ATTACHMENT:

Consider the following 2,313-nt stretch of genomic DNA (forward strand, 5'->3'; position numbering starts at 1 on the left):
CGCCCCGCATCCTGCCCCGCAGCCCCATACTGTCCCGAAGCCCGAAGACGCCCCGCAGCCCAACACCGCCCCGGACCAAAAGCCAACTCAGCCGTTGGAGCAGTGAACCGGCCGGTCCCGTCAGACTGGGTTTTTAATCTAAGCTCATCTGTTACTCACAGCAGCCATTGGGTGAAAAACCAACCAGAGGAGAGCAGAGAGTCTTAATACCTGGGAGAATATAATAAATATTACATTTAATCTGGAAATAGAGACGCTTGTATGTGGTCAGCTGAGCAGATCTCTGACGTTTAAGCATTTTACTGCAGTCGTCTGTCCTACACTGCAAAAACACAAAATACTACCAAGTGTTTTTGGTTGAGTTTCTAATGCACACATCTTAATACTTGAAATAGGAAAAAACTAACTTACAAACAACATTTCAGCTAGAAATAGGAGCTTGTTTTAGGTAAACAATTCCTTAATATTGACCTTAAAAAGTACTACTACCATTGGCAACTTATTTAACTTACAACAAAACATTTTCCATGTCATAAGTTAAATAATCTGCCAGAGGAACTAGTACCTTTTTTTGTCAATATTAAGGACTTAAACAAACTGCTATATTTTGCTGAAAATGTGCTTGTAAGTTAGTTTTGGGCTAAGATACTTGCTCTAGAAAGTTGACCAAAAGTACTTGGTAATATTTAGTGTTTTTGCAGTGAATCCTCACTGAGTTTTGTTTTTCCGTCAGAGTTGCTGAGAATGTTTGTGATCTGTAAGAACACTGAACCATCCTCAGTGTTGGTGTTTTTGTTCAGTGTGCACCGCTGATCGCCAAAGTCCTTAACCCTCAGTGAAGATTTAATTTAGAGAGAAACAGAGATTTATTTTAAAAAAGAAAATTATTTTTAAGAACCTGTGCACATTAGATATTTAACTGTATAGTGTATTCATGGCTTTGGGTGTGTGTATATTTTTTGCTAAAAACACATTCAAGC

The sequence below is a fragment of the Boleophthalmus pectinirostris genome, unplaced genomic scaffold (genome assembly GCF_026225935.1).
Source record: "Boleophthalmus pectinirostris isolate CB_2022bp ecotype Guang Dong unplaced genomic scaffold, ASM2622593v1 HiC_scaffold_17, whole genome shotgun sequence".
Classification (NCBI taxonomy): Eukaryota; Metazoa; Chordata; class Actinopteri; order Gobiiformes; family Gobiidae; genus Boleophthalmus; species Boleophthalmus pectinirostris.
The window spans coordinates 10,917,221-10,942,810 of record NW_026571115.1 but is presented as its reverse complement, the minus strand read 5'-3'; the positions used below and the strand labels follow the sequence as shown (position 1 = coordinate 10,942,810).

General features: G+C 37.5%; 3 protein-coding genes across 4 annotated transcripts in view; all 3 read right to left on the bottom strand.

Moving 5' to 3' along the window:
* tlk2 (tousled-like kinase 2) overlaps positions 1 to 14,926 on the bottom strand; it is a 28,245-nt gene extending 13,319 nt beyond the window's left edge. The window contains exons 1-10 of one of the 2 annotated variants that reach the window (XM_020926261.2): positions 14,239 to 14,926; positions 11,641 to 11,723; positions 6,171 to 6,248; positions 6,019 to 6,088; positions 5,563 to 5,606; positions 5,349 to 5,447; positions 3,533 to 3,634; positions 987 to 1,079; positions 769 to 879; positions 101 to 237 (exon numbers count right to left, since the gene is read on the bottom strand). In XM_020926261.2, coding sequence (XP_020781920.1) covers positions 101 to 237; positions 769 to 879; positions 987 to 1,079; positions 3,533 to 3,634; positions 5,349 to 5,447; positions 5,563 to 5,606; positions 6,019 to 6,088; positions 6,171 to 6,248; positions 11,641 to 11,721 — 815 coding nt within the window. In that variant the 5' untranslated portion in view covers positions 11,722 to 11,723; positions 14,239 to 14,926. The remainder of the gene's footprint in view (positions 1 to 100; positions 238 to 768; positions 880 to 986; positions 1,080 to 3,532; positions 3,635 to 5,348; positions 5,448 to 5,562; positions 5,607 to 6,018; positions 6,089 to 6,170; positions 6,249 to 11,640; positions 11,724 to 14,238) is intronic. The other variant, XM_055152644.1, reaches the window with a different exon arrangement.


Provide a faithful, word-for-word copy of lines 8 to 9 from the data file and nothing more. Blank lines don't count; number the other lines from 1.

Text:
Moving 5' to 3' along the window:
* tlk2 (tousled-like kinase 2) overlaps positions 1 to 14,926 on the bottom strand; it is a 28,245-nt gene extending 13,319 nt beyond the window's left edge. The window contains exons 1-10 of one of the 2 annotated variants that reach the window (XM_020926261.2): positions 14,239 to 14,926; positions 11,641 to 11,723; positions 6,171 to 6,248; positions 6,019 to 6,088; positions 5,563 to 5,606; positions 5,349 to 5,447; positions 3,533 to 3,634; positions 987 to 1,079; positions 769 to 879; positions 101 to 237 (exon numbers count right to left, since the gene is read on the bottom strand). In XM_020926261.2, coding sequence (XP_020781920.1) covers positions 101 to 237; positions 769 to 879; positions 987 to 1,079; positions 3,533 to 3,634; positions 5,349 to 5,447; positions 5,563 to 5,606; positions 6,019 to 6,088; positions 6,171 to 6,248; positions 11,641 to 11,721 — 815 coding nt within the window. In that variant the 5' untranslated portion in view covers positions 11,722 to 11,723; positions 14,239 to 14,926. The remainder of the gene's footprint in view (positions 1 to 100; positions 238 to 768; positions 880 to 986; positions 1,080 to 3,532; positions 3,635 to 5,348; positions 5,448 to 5,562; positions 5,607 to 6,018; positions 6,089 to 6,170; positions 6,249 to 11,640; positions 11,724 to 14,238) is intronic. The other variant, XM_055152644.1, reaches the window with a different exon arrangement.